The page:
The trial court also ordered that Tinsley "take nothing" on the cross-complaint's breach of contract (CC&Rs), declaratory relief, and nuisance causes of action. The court found "no credible evidence at trial to support these claims." The court observed the "Cross-Complainants' personal opinion regarding the appearance of the tarp or their personal interpretation of the applicable standards is not the issue here." The court found no "credible testimony or evidence to show the Association wrongfully denied them an opportunity to appeal the . . . decision to deny approval for the tarp." To the contrary, "the Board considered Cross-Complainants' late-filed appeal and rejected their arguments."
The court found the "Cross-Complainants offered no credible evidence to support . . . claims" they were "singled . . . out" for enforcement while "the Association . . . allow[ed] other homeowners to, among other things: (1) maintain unsightly 'Tarp-like' structures on their property, (2) remove street trees without replacing them, and, (3) space their trash cans more than one foot apart without penalty." The court also found unconvincing "testimony and documentary evidence from Cross-Complainants regarding the conduct of current and former neighbors, i.e., a pattern of harassment and annoying behavior by the occupants of the adjoining and nearby homes purportedly depriving them of the quiet use and enjoyment of their home."
While Tinsley and Jennings argued a "security sign" in front of their home "complies with Association requirements and any fines assessed were improperly imposed," the trial court concluded "they are wrong on both counts." Upholding LARMAC's actions against Tinsley's challenge, the court concluded the sign, "mounted on [a] chain across their entryway," "does not comply with any reasonable interpretation of the Association's signage requirements." The court ordered removal of the tarp, the security sign, and the chain within 30 days of entry of the judgment.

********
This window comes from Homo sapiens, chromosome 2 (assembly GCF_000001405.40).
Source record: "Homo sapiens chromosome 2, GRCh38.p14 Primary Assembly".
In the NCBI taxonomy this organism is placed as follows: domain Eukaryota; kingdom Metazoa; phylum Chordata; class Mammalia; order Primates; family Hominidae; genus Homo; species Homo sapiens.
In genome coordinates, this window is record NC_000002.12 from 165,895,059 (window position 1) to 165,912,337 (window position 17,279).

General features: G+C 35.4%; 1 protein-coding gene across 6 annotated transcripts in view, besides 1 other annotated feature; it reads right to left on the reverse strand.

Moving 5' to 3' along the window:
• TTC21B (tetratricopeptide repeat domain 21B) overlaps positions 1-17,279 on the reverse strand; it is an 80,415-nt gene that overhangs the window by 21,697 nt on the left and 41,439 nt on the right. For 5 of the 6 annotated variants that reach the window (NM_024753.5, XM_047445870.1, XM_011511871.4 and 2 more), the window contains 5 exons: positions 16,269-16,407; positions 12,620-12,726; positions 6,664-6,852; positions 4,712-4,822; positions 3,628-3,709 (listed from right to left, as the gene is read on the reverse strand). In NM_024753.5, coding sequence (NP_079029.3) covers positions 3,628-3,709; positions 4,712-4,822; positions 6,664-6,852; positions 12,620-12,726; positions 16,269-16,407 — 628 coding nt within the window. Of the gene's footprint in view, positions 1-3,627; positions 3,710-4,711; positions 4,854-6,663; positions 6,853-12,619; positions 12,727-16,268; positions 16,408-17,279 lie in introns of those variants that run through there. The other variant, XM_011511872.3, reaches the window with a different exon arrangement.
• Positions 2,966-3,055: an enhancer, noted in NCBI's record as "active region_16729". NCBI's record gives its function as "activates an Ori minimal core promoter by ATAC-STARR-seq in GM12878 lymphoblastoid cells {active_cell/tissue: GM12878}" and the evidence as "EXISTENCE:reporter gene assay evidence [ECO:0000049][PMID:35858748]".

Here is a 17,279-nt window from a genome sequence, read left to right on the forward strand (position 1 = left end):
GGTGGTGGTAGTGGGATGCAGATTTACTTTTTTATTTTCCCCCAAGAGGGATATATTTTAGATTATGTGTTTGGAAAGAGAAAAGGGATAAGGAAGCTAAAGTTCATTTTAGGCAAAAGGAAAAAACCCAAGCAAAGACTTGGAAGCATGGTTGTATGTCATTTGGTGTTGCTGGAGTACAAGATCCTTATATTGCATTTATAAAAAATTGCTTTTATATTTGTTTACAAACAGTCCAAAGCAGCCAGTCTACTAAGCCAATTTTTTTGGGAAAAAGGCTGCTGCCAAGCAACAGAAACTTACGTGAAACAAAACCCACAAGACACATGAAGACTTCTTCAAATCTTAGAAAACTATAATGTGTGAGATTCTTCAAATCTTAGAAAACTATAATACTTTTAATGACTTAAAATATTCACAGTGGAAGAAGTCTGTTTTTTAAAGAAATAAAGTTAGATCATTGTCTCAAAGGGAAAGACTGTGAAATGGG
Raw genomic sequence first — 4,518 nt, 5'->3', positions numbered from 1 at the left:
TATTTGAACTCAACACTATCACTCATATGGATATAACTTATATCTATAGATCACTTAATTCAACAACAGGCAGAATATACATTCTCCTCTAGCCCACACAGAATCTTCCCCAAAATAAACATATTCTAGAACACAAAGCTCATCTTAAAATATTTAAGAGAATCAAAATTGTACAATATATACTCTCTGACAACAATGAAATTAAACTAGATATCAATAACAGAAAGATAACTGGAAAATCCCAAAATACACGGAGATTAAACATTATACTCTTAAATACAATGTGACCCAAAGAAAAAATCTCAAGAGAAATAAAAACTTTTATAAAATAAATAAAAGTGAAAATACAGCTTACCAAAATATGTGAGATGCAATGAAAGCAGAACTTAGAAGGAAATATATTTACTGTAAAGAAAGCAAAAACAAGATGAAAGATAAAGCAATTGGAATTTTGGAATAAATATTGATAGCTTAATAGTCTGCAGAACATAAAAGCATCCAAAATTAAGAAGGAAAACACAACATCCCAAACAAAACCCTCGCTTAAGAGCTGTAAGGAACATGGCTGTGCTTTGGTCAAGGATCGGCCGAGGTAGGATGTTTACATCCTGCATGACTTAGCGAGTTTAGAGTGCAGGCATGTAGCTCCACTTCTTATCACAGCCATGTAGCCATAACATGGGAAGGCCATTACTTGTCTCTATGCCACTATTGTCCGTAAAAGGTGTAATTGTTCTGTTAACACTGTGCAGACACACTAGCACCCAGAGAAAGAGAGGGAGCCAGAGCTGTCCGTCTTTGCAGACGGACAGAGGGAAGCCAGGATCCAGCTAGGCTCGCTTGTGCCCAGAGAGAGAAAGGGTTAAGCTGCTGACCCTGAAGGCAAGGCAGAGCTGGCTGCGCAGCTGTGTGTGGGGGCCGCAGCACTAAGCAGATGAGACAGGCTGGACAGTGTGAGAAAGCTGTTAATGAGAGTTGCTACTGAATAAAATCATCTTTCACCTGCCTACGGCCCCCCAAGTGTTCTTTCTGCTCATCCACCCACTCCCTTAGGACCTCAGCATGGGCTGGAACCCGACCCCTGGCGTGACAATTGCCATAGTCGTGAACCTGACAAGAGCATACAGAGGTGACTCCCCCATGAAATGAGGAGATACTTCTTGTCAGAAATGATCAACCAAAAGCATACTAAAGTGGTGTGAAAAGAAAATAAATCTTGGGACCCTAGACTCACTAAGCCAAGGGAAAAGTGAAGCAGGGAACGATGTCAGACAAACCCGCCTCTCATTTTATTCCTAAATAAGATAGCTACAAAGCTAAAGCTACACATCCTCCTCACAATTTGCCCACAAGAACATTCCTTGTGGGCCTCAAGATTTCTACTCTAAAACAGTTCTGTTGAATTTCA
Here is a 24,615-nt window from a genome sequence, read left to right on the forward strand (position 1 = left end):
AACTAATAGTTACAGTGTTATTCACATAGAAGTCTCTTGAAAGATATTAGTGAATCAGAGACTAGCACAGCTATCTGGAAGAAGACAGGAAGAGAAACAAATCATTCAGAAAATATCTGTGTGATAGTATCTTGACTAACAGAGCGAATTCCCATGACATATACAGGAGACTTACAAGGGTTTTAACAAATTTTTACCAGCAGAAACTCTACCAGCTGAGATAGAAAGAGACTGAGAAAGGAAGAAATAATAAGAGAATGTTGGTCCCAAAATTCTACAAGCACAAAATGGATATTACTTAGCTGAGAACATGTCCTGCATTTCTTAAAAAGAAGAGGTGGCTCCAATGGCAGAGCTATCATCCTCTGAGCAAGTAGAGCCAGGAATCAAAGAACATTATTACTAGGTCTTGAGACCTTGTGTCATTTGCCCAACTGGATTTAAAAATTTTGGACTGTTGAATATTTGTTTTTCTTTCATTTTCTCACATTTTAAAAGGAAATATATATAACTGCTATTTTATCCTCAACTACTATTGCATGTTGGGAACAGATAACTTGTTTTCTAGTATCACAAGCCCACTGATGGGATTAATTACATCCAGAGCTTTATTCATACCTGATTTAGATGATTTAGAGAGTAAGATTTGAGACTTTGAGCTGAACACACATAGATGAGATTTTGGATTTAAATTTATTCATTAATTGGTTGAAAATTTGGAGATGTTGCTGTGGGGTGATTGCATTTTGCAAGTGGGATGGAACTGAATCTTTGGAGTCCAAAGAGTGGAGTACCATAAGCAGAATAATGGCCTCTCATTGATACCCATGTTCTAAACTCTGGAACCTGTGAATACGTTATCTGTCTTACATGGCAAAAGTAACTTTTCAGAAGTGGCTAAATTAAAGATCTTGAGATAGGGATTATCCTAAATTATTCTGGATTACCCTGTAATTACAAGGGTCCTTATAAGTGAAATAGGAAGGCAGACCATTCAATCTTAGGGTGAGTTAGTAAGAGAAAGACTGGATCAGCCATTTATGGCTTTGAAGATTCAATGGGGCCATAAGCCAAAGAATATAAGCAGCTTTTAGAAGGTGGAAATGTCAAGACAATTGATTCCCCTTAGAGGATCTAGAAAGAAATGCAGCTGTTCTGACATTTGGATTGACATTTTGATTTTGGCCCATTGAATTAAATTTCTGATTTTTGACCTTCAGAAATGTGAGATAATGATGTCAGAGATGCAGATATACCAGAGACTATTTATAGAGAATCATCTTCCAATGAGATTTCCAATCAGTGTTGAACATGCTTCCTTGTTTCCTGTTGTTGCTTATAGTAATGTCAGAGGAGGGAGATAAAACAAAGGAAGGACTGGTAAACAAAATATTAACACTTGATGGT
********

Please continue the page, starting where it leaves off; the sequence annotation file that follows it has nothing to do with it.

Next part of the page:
Finally, the court found no merit in the cross-complaint's "claims relating to alleged failure to maintain [their] rear slope." (Formatting adjusted.) While their location along "a common area slope at the rear of their property" obligated Tinsley and Jennings "to pay an additional assessment of $30 per month (now $35)," they claimed that "the slope consists mostly of weeds, and remains, for the most part, sparsely planted." "Not so," concluded the court, finding that "the Association offered credible evidence regarding its efforts to maintain the rear slope." In contrast, "[o]ther than some photographs taken at distinct intervals—literally snapshots in time—Cross-Complainants offered no credible evidence to corroborate their self-serving testimony on this point."
The court entered judgment for LARMAC; Tinsley now appeals.
Tinsley contends the trial court erred in granting relief to LARMAC on its breach of contract and declaratory judgment causes of action insofar as they alleged the tarp he erected and refused to remove breached the association's governing documents. He contends LARMAC's decisions concerning the tarp, including to fine him and to reject his application for approval of the tarp, "fell outside the scope of [LARMAC's] authority" under the governing documents, in particular the CC&Rs, as "evidenced by [LARMAC]'s inability to find a provision under which it fit." He argues the trial court therefore erred in upholding LARMAC's decisions as to the tarp, including by entering judgment on fines for it and in granting injunctive relief requiring its removal.